Even though this may be an older dog or an abused dog or both, the crate can be indispensable to the adjustment of the dog and the new owner. older rescue dogs may have been outside all their lives, and need to start fresh when it comes to household manners. Save your carpets and house by crate training. The crate may also afford a safe haven for the dog that is still scared and unsure. Crate training can be made easier by feeding the dog in the crate, and making sure it has a stuffed bone or toy each time he goes into the crate.
Don't Expect Too Much:
Just because the dog may be older, does not mean it will fall quickly into good habits or adjust rapidly to you and your family. Don't throw too much at the dog by enrolling in classes, visiting or having visitors, etc. Take short, frequent walks around the neighborhood or even just your yard.Familiarize the dog with the area. Always keep the dog on lead. Gradually introduce to taking short trips in the car to fun places. Allow the dog to relax into the family.
Don't Expect Too little:
Conversely, not expecting anything at all from the dog is detrimental to its future. Coddling the dog because it has been through a lot will not help the dog in the long run. Spoiling the dog "until it feels better" by letting it do things that you won't allow in a few weeks, is unfair. For example: Allowing the dog to cuddle on the bed or couch and then suddenly not allowing it. Or, allowing the dog table food "for a few days."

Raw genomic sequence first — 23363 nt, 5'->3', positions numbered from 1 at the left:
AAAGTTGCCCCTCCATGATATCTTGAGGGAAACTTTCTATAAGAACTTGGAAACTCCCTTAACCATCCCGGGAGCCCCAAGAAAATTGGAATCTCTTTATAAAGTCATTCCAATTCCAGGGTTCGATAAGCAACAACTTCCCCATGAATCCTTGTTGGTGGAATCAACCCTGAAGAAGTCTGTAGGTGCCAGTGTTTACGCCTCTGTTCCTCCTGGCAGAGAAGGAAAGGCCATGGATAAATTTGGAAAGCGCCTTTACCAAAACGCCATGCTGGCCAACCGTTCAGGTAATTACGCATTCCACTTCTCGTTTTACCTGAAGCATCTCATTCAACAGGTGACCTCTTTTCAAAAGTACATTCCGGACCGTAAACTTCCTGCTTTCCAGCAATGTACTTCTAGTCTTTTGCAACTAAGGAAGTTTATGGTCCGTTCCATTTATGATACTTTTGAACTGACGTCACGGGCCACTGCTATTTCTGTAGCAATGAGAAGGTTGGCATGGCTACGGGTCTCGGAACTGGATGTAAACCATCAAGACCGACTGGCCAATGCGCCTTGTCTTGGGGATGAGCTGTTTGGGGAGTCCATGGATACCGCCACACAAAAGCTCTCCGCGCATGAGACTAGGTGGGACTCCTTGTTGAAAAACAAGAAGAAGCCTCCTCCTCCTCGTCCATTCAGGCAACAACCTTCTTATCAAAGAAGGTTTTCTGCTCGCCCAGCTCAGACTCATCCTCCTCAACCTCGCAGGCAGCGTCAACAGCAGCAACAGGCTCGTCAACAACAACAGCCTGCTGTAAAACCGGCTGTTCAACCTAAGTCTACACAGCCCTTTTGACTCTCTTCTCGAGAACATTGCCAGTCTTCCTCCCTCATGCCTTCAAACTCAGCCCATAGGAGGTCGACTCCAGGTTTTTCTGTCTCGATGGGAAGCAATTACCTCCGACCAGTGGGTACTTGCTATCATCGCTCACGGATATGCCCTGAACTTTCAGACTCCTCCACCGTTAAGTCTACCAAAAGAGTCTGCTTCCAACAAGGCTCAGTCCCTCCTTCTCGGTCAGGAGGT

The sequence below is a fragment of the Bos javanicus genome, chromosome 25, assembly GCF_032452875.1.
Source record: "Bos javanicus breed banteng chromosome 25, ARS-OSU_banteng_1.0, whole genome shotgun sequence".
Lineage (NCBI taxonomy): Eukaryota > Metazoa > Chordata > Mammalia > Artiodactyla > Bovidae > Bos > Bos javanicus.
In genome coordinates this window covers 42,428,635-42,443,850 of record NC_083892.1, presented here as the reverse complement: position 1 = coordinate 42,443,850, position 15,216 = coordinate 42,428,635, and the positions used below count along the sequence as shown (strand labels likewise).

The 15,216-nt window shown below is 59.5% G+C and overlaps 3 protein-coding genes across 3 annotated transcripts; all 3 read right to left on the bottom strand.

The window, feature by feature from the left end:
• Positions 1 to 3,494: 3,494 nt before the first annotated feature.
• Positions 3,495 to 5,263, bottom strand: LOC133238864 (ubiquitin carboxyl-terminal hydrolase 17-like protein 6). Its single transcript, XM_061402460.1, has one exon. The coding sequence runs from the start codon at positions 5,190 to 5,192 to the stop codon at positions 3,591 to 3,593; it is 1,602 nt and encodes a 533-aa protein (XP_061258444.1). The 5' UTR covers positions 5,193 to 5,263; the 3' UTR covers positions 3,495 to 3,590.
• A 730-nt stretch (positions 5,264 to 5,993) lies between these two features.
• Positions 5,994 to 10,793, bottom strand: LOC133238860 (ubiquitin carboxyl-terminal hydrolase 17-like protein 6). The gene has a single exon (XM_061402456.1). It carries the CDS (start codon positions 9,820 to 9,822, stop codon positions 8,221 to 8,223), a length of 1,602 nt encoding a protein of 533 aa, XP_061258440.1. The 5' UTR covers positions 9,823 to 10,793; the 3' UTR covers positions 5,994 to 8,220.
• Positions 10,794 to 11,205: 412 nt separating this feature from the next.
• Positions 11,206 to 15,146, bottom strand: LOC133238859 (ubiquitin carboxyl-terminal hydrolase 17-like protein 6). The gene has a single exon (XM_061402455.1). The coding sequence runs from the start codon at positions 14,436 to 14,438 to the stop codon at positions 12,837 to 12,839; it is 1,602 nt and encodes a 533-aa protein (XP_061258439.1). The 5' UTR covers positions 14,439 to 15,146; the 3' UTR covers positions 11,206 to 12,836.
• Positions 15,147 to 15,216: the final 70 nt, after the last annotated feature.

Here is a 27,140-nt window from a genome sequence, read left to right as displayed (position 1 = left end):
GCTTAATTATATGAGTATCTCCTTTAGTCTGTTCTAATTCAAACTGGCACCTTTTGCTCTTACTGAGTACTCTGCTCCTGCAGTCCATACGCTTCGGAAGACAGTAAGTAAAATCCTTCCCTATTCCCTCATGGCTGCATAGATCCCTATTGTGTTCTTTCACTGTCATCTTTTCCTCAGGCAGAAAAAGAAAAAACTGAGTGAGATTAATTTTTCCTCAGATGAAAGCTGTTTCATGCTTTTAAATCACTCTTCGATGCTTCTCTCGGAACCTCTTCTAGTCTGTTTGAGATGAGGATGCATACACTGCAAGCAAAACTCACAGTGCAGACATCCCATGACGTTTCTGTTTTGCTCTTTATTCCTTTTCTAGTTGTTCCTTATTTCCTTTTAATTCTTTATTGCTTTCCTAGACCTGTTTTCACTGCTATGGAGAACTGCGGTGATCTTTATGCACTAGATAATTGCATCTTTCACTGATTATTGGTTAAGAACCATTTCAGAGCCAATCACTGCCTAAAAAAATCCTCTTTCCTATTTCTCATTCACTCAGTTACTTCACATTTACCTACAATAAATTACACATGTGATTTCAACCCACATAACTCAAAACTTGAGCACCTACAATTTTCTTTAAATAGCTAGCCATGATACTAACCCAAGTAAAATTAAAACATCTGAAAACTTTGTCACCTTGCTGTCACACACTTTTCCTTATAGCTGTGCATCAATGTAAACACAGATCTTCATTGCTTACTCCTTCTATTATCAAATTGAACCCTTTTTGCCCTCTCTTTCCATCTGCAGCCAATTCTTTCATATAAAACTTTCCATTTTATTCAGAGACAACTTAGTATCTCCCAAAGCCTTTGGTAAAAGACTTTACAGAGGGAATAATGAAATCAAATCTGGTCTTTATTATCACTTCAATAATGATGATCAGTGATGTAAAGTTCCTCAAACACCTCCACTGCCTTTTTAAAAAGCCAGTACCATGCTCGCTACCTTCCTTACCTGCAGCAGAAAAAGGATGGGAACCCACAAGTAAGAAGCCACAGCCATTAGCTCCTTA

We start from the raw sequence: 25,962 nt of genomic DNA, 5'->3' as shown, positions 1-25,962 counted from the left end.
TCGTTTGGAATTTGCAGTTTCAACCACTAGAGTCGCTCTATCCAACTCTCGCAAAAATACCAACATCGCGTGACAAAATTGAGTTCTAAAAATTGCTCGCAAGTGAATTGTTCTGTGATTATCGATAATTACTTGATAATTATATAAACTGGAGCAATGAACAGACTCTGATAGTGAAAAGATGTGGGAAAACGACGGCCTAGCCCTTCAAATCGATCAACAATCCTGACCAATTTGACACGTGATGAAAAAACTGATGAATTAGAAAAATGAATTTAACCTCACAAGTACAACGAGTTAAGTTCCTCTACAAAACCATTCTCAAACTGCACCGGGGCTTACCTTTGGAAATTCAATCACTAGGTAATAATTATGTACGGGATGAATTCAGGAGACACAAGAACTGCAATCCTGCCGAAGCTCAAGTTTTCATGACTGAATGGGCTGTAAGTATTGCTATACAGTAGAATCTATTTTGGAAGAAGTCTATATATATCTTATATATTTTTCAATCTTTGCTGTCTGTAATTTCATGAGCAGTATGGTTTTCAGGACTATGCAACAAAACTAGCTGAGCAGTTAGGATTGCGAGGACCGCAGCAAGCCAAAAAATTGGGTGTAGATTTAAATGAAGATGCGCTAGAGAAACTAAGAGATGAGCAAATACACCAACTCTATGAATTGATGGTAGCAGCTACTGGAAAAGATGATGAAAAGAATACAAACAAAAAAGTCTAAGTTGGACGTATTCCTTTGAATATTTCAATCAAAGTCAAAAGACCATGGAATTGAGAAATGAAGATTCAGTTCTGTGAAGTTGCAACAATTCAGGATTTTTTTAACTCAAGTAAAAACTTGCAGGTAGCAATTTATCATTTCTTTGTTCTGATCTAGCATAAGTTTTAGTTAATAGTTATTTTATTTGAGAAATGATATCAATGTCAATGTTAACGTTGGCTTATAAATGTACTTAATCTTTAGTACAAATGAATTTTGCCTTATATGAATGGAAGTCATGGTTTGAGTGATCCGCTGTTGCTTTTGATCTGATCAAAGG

Expect Set Backs:
Rescue dogs, whether abused or not, have usually had a bad start in life. Poor or no training, being tied out,etc. Behavior changes will not usually take place for at least 6 weeks. This does not mean the dog is "trained". It means the behavior has started to change. The dog may slide back into old habits: I.E. messing in the house; especially when stressed.
Leadership First, Then Obedience:
Use simple handling and desensitizing exercises to help your dog adjust to having a hierarchy to follow. Many rescues have no idea that humans are in charge. They have been left to their own devices and feel they are the only one who can make decisions. They have not been handled or taught to accept handling. Using treats and patience along with daily practice, accustom the dog to all types of restraint and handling.
Be very careful about what class you enroll the dog in, but do not avoid training class. It is extremely important for the rescue dog in many ways. First, it will help you to further bond with the dog. Second, it provides socialization and exposure to other animals, a new place, and new people. Third, it will give the dog a feeling of a "job" to do which in turn, give it confidence. While fear may be a factor for the dog, using positive methods you will be very happy with the results.
Pat Yourself on the Back:
Be proud of the fact that you have rescued a dog from certain death or a life of fear and anguish. You have done a great service.
by Barb McNinch